Like most of the thousands of teachers who do this work, we are working in part out of our own primary disciplines, inventing frameworks for new ideas as we go along, and working in comparative isolation. While our colleagues in other fields have the benefit of idea sharing, collaborative teaching with many fellows who have at least broad familiarity with the framework of their area of expertise, most of us doing Peak Oil education at every level find ourselves with only a few nearby colleagues to work with, with no formal support from departments that may be led by people who themselves don’t grasp the issues. The larger field that explores the implications of depletion for the world, and its intersection with related environmental crises is still emerging – indeed, all of us teaching these issues are creating it.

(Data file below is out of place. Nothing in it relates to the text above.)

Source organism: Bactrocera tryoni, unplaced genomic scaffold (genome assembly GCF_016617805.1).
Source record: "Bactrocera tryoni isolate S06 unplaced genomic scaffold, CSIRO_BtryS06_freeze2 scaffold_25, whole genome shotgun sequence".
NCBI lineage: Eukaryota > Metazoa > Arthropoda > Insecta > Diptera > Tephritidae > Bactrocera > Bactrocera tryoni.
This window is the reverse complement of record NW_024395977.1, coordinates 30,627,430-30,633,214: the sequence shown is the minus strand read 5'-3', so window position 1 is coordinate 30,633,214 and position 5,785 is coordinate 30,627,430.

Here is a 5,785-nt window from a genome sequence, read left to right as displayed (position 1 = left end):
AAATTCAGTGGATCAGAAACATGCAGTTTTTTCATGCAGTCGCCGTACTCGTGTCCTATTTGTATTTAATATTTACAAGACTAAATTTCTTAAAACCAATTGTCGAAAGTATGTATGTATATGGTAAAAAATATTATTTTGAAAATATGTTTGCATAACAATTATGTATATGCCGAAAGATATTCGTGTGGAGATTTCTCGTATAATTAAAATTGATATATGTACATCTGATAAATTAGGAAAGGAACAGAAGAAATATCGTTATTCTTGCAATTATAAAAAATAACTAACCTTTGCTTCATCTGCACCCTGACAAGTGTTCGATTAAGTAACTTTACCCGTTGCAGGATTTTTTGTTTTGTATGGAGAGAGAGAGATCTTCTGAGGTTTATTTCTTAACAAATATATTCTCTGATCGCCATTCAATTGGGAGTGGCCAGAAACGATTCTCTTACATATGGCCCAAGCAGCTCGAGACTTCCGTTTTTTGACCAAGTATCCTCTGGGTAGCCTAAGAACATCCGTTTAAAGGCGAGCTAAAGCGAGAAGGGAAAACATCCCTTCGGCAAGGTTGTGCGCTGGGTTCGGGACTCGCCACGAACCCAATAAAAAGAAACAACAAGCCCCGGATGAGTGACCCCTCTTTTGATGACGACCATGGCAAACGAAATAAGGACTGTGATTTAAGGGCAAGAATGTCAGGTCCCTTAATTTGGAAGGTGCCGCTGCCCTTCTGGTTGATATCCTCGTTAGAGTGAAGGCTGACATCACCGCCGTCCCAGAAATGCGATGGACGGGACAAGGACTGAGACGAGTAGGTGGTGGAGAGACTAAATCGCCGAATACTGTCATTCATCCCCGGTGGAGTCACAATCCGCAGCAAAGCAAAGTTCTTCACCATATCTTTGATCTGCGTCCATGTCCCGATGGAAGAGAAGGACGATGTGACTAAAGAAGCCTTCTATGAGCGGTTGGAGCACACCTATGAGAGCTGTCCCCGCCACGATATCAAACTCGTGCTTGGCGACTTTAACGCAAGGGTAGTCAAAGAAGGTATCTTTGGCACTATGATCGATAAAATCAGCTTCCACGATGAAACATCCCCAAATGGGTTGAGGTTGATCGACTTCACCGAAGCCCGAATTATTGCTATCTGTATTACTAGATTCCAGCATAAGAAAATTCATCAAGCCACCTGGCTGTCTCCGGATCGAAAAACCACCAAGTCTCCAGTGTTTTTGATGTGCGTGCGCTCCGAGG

Over the years of teaching these issues, Eric through the lens of environmental physics and astrophysics, Sharon through rhetoric, critical thinking, writing, history and her own self-designed courses, we have noted some fundamental preconceptions that act as barriers to student comprehension, two of which we’ll discuss here, since they seem most fundamental, and most easily addressed across disciplines.